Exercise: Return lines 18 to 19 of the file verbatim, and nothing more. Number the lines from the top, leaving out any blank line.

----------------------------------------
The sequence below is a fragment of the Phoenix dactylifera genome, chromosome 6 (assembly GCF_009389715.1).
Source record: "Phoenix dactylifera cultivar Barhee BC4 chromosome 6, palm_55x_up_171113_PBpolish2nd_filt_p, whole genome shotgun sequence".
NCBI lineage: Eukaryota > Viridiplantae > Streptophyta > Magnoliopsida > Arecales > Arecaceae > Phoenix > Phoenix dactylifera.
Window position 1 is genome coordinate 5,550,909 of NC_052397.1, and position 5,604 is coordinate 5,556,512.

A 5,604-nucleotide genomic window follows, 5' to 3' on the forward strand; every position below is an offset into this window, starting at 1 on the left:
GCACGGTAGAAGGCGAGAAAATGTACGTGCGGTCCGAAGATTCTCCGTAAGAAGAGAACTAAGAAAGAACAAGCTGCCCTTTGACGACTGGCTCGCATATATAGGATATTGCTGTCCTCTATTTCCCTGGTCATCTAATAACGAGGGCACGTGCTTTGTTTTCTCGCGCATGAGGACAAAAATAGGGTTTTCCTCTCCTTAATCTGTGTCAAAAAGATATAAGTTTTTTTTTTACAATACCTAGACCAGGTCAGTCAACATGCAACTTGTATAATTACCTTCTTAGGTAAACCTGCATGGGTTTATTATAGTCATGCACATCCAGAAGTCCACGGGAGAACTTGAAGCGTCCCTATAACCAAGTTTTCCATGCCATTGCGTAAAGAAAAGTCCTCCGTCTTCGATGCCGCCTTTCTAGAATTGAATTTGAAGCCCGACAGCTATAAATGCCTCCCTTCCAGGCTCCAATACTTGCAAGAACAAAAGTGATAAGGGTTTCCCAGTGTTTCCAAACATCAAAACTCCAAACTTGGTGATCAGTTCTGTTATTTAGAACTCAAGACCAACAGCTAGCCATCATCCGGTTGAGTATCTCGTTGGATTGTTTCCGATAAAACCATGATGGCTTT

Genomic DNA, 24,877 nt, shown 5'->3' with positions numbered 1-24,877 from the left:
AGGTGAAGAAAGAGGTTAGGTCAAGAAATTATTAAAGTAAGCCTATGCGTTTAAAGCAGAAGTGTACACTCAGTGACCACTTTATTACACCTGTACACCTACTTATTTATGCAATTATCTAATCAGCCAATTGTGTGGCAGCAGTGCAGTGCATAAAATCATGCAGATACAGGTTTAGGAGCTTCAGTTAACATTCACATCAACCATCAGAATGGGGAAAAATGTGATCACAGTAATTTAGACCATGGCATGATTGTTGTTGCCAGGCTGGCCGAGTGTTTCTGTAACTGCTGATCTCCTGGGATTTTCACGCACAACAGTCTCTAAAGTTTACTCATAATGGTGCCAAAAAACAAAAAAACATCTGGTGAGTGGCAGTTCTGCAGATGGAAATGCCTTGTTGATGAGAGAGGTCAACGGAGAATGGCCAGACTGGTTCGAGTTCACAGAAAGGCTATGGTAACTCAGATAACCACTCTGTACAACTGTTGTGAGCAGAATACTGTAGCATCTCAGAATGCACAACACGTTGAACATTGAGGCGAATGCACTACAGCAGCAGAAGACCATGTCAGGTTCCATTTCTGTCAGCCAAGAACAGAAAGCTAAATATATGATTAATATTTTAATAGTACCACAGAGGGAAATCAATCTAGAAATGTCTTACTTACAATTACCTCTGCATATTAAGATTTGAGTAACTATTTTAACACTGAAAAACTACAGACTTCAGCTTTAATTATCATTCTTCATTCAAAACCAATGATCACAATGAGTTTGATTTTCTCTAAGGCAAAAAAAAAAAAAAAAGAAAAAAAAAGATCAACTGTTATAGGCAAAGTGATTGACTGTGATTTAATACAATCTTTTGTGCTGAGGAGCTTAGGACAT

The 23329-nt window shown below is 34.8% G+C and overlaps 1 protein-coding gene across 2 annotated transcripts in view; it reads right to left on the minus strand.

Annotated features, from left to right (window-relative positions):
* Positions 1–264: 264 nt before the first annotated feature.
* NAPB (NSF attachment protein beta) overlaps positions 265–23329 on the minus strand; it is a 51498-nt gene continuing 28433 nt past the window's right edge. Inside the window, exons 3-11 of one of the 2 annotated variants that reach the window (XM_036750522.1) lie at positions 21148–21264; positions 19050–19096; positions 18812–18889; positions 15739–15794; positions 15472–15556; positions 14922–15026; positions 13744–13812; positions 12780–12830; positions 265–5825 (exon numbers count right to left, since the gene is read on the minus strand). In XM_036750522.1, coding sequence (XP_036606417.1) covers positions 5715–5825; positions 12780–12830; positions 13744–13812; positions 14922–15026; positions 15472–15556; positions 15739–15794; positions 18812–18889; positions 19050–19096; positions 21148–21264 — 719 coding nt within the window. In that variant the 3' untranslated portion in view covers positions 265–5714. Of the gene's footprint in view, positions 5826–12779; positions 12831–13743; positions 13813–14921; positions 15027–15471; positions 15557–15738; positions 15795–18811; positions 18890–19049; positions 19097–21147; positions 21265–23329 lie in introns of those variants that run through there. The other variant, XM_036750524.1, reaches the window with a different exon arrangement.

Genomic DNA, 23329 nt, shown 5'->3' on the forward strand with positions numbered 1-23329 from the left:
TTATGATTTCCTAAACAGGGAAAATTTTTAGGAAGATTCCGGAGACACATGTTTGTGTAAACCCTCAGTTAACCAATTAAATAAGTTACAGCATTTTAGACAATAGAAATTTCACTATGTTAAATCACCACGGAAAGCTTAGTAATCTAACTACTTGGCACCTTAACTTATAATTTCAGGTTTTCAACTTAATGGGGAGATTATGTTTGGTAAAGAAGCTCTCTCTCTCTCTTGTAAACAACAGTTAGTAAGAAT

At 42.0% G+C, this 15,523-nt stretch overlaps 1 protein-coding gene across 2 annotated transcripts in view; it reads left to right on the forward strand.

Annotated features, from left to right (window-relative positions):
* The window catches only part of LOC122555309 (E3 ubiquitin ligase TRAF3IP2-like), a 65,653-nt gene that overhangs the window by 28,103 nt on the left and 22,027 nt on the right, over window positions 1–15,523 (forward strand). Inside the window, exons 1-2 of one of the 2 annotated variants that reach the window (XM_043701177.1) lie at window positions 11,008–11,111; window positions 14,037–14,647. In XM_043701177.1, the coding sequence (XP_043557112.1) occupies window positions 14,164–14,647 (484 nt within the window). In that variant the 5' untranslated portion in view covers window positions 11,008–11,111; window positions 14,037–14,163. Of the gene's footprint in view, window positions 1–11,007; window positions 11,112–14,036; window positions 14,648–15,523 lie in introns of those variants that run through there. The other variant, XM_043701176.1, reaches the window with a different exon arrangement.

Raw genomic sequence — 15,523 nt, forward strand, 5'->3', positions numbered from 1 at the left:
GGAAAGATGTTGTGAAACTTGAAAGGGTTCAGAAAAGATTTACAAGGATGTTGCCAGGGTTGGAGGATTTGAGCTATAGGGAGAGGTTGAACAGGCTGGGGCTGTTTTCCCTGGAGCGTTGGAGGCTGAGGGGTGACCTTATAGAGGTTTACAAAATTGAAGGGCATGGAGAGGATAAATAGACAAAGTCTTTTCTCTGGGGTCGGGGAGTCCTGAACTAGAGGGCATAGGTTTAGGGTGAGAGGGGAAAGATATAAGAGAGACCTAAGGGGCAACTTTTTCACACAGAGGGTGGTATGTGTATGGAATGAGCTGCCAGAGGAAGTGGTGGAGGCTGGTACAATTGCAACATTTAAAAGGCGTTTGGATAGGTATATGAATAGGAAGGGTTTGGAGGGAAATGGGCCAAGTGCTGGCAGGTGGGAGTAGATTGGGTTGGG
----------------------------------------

Raw genomic sequence — 15,523 nt, forward strand, 5'->3', positions numbered from 1 at the left:
GGAAAGATGTTGTGAAACTTGAAAGGGTTCAGAAAAGATTTACAAGGATGTTGCCAGGGTTGGAGGATTTGAGCTATAGGGAGAGGTTGAACAGGCTGGGGCTGTTTTCCCTGGAGCGTTGGAGGCTGAGGGGTGACCTTATAGAGGTTTACAAAATTGAAGGGCATGGAGAGGATAAATAGACAAAGTCTTTTCTCTGGGGTCGGGGAGTCCTGAACTAGAGGGCATAGGTTTAGGGTGAGAGGGGAAAGATATAAGAGAGACCTAAGGGGCAACTTTTTCACACAGAGGGTGGTATGTGTATGGAATGAGCTGCCAGAGGAAGTGGTGGAGGCTGGTACAATTGCAACATTTAAAAGGCGTTTGGATAGGTATATGAATAGGAAGGGTTTGGAGGGAAATGGGCCAAGTGCTGGCAGGTGGGAGTAGATTGGGTTGGG